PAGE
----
It’s too early to tell whether there will be a fall pickup in new offerings, beyond a filing on deck from Roku. Typically, we do see more offerings after summer, however, and given the big pipeline of heavily-funded pre-IPO companies, there’s no reason to think 2017 should be an exception.
Back To Work
The fairly average pace of fundings and acquisitions during summer should not be taken as an indication that startups and investors don’t take vacations. Although it’s true working long hours with few breaks is a popular practice in Silicon Valley, it’s also true that most funding rounds and acquisitions take a while to close. So while a deal might be announced in summer, it’s likely that most of the work that went into it occurred earlier.
iStockPhoto / DawnieFung
23andMe is best known for its $199 at-home spit-tube DNA test, but the consumer genetics company has been making strides in the last few years to get into drug development and research.
The company first began making moves early in 2015, forging a partnership with Pfizer to conduct a bit of drug research using 23andMe’s genetic data. The pact was formed in the midst of orders from the Food and Drug Administration that 23andMe cease sales of its consumer health report product, which drove a major portion of both 23andMe’s revenue and brand awareness at the time.
23andMe appeared to double down on that effort soon after, announcing a new therapeutics division, recruiting Genentech’s Richard Scheller to lead the program, and bringing on veteran scientists from the pharmaceuticals industry.
The FDA has slowly approved genetic health risk tests for certain diseases since. For example, soon after Scheller joined, the agency allowed 23andMe to conduct a test for the rare genetic disease Bloom Syndrome. Earlier this year, it green-lit 10 different genetic risk tests made by 23andMe, including for Parkinson’s and Alzheimer’s.
Meanwhile, 23andMe has continued hiring talent with deep roots in pharmaceuticals, including bringing aboard even more scientists from Genentech, which is also an early investor in 23andMe.
No wonder. The company now has more than 2 million consumers contributing DNA samples — 80 percent of whom have consented to the use of their information for research; that’s a pretty sizable database to mine for potential new drug targets.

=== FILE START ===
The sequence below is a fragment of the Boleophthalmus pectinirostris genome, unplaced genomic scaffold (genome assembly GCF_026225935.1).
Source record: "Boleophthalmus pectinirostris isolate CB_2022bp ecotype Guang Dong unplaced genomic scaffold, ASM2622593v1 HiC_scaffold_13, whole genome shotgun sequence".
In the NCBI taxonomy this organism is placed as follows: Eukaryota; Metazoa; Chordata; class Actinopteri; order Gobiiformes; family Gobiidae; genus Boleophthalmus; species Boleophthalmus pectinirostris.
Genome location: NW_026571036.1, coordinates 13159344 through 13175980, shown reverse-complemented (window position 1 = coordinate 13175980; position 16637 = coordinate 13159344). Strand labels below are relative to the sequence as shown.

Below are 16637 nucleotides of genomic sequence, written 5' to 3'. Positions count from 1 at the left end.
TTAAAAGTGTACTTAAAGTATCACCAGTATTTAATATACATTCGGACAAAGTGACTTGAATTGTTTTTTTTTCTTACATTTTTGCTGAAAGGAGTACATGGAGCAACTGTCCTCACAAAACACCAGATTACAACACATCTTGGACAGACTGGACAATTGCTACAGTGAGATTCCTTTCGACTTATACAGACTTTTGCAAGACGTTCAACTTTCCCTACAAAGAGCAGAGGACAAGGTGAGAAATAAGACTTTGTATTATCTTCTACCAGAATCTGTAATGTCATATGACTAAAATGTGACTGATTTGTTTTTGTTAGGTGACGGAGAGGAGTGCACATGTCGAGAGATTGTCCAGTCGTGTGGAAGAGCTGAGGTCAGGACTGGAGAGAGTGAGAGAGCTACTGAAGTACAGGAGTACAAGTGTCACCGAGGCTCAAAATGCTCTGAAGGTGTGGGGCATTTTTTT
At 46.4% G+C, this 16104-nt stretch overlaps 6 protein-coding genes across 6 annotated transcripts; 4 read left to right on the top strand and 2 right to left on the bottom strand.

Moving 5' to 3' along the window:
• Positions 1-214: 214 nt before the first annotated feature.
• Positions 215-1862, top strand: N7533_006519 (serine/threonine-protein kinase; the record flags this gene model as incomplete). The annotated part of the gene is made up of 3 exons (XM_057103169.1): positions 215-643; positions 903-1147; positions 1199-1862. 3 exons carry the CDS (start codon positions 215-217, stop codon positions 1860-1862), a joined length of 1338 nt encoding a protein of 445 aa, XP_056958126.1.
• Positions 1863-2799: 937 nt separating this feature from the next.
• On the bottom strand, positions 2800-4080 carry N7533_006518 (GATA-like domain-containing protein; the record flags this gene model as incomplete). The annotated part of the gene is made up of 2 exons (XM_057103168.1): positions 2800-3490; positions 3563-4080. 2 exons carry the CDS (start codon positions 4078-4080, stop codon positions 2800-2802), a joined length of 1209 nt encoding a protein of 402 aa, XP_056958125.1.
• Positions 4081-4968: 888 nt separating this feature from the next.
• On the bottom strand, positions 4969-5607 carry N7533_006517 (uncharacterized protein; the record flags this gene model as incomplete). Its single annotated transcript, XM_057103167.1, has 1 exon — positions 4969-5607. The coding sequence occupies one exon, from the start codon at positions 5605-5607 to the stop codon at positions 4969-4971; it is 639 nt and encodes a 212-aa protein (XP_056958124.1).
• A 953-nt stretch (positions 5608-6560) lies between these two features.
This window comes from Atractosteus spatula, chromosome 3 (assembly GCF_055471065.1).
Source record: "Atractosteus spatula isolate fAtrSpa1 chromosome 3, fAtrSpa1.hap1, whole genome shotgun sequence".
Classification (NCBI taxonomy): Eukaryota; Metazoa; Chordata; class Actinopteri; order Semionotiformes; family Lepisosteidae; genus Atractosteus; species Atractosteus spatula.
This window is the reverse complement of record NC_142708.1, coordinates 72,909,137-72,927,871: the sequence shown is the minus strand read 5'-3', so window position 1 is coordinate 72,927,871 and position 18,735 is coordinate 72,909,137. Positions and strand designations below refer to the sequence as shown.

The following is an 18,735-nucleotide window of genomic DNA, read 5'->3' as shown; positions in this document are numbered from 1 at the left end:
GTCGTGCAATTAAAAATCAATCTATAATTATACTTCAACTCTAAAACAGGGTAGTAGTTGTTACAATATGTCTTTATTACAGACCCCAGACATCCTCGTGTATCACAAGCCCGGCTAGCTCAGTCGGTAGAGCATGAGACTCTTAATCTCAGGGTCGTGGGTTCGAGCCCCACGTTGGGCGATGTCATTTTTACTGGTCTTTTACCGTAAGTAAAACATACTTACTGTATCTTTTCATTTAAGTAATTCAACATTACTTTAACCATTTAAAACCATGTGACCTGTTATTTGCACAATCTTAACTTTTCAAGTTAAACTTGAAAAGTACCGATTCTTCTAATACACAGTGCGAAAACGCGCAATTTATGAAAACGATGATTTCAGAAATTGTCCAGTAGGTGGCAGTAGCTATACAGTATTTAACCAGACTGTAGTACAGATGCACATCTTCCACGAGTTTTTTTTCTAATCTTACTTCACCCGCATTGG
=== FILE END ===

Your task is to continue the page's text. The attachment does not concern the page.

23andMe further conducts online surveys based on genetic information with the millions of customers in its database willing to participate. It has also started a Parkinson’s research study, offered to those eligible and with certain genetic markers for the disease. Last year, 23andMe also started to partner with companies like Celmatix to conduct studies on fertility and genetics.
23andMe now has more financial muscle to put behind these efforts, too. TechCrunch broke the news this week that 23andMe is currently raising in the neighborhood of $200 million from Sequoia Capital and other investors at a $1.5 billion pre-money valuation. The round still hasn’t closed and things could change, but a big capital infusion should give the company the leverage needed to make further in-roads before it subjects itself to the public scrutiny of an IPO. (Asked for more information, 23andMe declined to comment for this story.)
Even if a healthy portion of its new funding is used to beef up 23andMe’s therapeutics division, that doesn’t mean the company doesn’t have challenges. In fact, it will instead face a new set of them, including trying to create space for itself despite a very crowded landscape.
“I don’t see anything that’s going to create differentiation for them over the long run,” says Paul DeSantis, a genomics and immuno-oncology analyst who has looked at 23andMe as a potential investment for his employer, The Gerson Lehrman Group
“Everyone is so much further ahead of them,” he adds.
To DeSantis’s point, there’s plenty of activity right now in pharmacogenomics, or the study of how our genes react to certain drugs. Juno Therapeutics is just one publicly traded company with a focus on cancer drugs targeted to unique DNA markers. Drug maker Novartis also recently announced the development of the first FDA-approved CAR-T cancer immunotherapy drug.